Here, HR expert Sue Hook tells us why everyone should use Employee Voice in their HR arsenal, why it matters, and how to listen effectively to what it’s telling you.
All employers – from the smallest start-up to the biggest multinational corporations – have something called Employee Voice, it just manifests itself in different ways. From chats over a coffee within small teams, to sweeping employee satisfaction surveys across a whole organisation, garnering the views of employees can make or break a business.
What is Employee Voice?
Exactly what it says on the tin!
Employee Voice is the views of your workforce on everything from tea breaks and toilets to environmental policy and brand identity.
Gathering the views of employees takes many different forms depending on the size and nature of the organisation. It may happen in a randomised, natural way or as part of a structured and regimented process; either way this goldmine of information should be consciously collected, stored and acted upon where appropriate.
Why is it important to listen?
Having an open and honest relationship with your team is vital for business success. Businesses which don’t listen to the concerns or opinions of their workforce may coast along for a while with their fingers in their ears, but sooner or later a spanner will be thrown into the works – a situation which could have been avoided had they paid more attention to the voices around them. An example of this is Deliveroo’s less than successful launch onto the stock market while riders protested about working conditions.
For the employee, that sense of being heard and respected is vital for work satisfaction, motivation and general wellbeing. Employees who feel ignored and undervalued are less productive, which is why the most successful businesses and organisations put time and effort into internal communications, particularly listening.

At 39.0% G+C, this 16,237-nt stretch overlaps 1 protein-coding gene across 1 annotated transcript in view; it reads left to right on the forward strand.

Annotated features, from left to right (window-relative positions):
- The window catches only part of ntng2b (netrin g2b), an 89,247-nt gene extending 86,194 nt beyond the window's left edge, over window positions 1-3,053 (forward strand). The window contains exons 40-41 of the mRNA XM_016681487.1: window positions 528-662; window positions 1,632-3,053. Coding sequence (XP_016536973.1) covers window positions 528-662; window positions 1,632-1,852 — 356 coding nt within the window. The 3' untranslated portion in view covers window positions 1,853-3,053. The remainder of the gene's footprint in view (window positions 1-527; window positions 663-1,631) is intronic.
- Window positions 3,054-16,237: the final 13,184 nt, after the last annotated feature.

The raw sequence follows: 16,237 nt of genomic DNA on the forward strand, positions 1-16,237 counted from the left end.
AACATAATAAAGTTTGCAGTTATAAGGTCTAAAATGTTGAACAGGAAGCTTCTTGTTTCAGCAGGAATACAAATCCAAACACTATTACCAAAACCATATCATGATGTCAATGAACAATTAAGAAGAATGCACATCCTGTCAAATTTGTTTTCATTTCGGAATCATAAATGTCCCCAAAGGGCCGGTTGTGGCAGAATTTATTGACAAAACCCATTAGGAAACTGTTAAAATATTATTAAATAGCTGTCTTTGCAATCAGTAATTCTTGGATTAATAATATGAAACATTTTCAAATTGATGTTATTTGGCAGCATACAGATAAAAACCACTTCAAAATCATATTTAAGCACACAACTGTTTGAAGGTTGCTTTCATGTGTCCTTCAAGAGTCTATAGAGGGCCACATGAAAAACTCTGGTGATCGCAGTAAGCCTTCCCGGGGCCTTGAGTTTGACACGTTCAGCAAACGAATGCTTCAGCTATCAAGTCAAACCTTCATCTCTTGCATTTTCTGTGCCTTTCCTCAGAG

Essentially, tuning into your Employee Voice should be part of your company values.
There are regulations in place which help employees to be heard – for example when raising safety concerns or filing a grievance – but equally as important is the ethos and culture of your organisation which should incorporate dialogue and engagement.
Tips for tapping in to the conversation
If you’re reading this and thinking of heading to the watercooler for a quick chat then great, but employee engagement should be an ongoing process – not a one-off social experiment.
Employee Voice can be individual or collective, and in larger organisations that can be a challenge. However, a range of mechanisms can be used to garner the thoughts of employees – we’ve listed some below.
As part of this process, it’s vital that your leadership team have good listening skills. Make sure they understand that valuing feedback and taking action where appropriate is part of your company ethos.
Here are some ways to tune into your Employee Voice:
- Surveys. These could be about a specific issue like a change in organisational structure, or an annual employee satisfaction survey which will enable you to track changes over time.
- Suggestion boxes. These may seem antiquated but they can be reinvented into online areas where staff can raise good ideas, concerns or issues anonymously.
- Graffiti walls for brainstorming ideas. These should be used for progressive suggestions and making new connections.
- Small team meetings. Try to allow the time and space in your smaller team meetings for people to give feedback, raise concerns, and contribute ideas. Provide a framework in which to do this, and a behavioural policy of respect amongst all staff.
- Big topic meetings. Occasionally try to encourage your team to step outside the daily demands of their jobs and think about the bigger picture. Ask them for their insights into topics such as how the brand is perceived, or what you could do to reduce your environmental footprint.
- Working parties/employee forums. Establishing a group of staff is always a good idea, even if it only meets rarely. Having representatives for people to approach with issues and who can act as a ‘temperature check’ of the whole organisation and can act as an early warning system. Some businesses go as far as having an employee representative on the board to give insight into staff issues.
- Team away days. Aside from your schedule of Christmas parties or curry nights, try to set aside one or two days a year when your team can get together in a casual setting but with more of a real business purpose. Think of activities or discussion points, or ask a professional facilitator to help you get the most out of the day.
And finally, remember that silence is a form of communication in itself. If you’re hearing radio silence from your employees then don’t assume everything is fine – in fact this is a big red warning flag!
If you’d like some help implementing systems for gathering the views of your employees, please get in touch.